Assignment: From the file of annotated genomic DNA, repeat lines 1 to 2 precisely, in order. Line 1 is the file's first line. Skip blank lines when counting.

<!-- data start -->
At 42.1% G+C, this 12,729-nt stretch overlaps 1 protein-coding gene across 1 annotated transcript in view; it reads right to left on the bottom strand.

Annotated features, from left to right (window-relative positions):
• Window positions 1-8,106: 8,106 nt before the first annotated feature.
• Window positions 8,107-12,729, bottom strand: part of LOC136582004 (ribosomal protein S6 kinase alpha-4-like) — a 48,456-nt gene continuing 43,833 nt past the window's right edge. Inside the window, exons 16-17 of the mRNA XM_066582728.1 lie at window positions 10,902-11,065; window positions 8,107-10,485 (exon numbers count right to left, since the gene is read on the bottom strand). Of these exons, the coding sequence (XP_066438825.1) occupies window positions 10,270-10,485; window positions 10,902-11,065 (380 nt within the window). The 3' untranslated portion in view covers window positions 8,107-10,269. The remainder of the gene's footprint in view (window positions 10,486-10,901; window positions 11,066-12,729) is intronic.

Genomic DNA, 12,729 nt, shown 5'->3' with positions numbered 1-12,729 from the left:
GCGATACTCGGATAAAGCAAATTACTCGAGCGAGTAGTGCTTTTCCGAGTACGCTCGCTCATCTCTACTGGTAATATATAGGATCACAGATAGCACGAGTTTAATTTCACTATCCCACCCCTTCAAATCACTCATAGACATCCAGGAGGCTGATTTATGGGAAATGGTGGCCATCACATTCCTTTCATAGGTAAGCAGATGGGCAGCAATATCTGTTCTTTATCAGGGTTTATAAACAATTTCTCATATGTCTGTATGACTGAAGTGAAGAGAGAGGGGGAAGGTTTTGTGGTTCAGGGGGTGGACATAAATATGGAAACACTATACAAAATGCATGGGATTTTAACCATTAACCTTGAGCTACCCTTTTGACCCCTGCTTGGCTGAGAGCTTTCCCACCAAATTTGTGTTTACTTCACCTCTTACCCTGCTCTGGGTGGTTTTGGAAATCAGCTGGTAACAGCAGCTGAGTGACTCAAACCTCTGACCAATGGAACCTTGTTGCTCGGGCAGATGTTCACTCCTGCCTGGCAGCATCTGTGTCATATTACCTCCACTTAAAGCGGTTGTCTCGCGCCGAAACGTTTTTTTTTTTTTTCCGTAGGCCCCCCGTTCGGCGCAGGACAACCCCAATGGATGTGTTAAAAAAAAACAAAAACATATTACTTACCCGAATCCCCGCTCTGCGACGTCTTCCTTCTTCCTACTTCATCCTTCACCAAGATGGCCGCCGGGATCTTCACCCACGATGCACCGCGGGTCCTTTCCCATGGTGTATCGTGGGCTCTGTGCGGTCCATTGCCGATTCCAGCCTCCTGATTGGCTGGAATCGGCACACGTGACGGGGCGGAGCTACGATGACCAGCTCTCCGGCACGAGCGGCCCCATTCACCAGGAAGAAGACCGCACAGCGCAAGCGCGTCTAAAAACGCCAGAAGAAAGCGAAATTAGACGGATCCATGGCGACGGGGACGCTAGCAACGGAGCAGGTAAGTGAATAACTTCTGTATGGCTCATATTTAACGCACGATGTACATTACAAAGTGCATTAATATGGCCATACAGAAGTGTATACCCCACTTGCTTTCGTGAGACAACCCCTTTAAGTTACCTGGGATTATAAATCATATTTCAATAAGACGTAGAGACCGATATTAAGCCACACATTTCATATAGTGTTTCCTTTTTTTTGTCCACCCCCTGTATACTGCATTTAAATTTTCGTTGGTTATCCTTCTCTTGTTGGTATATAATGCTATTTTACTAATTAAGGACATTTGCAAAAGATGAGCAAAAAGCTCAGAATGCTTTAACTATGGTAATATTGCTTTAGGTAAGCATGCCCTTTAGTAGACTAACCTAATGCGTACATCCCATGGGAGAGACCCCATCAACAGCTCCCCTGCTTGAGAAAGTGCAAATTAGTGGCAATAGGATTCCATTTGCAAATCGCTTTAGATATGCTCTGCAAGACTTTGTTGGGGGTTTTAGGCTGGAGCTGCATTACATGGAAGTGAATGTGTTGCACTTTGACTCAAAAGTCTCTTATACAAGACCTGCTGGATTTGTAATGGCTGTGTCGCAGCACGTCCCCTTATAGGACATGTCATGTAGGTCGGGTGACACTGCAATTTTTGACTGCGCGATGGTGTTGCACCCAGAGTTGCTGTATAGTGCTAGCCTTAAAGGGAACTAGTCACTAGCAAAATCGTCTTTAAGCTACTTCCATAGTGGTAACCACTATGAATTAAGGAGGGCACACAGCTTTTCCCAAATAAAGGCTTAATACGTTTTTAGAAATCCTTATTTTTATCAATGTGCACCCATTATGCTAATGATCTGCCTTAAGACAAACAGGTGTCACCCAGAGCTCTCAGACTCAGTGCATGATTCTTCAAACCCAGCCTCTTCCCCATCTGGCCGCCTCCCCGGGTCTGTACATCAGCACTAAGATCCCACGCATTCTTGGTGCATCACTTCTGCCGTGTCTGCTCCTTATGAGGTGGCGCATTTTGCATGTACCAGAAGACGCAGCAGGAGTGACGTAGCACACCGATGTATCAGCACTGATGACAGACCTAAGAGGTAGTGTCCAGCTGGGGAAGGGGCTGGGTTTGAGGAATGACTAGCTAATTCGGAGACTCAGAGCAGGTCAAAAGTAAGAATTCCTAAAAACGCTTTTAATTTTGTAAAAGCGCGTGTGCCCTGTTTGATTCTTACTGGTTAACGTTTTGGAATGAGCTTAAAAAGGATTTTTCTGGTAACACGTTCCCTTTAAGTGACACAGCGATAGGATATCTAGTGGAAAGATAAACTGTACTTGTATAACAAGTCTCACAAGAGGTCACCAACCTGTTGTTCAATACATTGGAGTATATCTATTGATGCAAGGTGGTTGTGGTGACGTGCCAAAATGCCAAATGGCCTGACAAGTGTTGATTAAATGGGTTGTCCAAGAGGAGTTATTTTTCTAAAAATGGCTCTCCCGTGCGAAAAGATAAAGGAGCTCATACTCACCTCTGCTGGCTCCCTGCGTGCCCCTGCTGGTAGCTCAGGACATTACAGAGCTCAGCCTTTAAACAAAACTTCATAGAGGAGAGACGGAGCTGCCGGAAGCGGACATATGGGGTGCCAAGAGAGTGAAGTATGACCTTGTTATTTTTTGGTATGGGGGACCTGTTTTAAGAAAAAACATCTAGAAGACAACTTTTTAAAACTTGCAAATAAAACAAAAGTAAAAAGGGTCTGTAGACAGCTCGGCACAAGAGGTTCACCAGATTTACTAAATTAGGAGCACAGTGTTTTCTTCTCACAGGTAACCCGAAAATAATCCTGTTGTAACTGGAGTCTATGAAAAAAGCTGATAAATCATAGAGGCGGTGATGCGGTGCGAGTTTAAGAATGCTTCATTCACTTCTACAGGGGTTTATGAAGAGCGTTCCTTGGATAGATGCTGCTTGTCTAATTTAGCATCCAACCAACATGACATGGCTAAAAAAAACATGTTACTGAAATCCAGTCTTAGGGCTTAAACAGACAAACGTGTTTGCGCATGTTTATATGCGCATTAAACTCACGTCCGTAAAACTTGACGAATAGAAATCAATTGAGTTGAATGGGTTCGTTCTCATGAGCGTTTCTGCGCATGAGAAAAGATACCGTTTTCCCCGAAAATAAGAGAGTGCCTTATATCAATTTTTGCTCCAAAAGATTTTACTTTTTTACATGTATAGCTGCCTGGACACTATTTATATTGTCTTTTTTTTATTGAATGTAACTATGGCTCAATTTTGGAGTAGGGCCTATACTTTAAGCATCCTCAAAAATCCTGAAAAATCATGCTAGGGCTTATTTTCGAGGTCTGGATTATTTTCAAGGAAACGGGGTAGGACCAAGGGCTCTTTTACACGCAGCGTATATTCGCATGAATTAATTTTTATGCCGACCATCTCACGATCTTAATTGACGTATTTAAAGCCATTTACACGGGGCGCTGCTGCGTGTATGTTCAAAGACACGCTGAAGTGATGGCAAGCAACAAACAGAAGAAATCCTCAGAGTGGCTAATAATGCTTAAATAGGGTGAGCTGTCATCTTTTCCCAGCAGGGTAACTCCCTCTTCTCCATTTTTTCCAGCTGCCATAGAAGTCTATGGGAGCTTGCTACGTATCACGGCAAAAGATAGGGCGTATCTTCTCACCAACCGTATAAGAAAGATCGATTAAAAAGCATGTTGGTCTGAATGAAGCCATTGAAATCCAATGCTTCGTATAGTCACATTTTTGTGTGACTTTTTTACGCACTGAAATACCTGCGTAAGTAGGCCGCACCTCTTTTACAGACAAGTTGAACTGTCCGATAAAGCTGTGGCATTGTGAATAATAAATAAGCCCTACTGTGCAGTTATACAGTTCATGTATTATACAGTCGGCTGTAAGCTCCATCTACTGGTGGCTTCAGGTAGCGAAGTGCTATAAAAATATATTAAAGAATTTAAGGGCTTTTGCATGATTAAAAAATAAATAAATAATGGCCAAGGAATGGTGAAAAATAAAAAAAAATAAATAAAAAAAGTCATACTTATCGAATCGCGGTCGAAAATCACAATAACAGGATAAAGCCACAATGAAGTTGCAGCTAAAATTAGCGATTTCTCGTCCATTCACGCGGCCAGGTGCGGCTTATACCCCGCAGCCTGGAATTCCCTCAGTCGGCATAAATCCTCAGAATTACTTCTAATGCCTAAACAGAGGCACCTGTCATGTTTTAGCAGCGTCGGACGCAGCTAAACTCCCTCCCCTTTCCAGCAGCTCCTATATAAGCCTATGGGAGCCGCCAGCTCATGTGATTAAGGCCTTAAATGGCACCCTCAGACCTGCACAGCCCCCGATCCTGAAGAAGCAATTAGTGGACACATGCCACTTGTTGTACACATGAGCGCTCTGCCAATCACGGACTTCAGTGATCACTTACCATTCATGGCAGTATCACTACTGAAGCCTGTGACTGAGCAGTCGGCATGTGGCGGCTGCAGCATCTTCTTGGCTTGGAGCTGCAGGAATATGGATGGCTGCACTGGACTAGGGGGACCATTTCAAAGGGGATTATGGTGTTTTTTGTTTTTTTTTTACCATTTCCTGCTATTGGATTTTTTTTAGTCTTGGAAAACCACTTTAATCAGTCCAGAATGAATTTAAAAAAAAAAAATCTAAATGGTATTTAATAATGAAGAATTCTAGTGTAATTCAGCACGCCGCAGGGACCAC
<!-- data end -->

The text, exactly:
At 42.1% G+C, this 12,729-nt stretch overlaps 1 protein-coding gene across 1 annotated transcript in view; it reads right to left on the bottom strand.

Annotated features, from left to right (window-relative positions):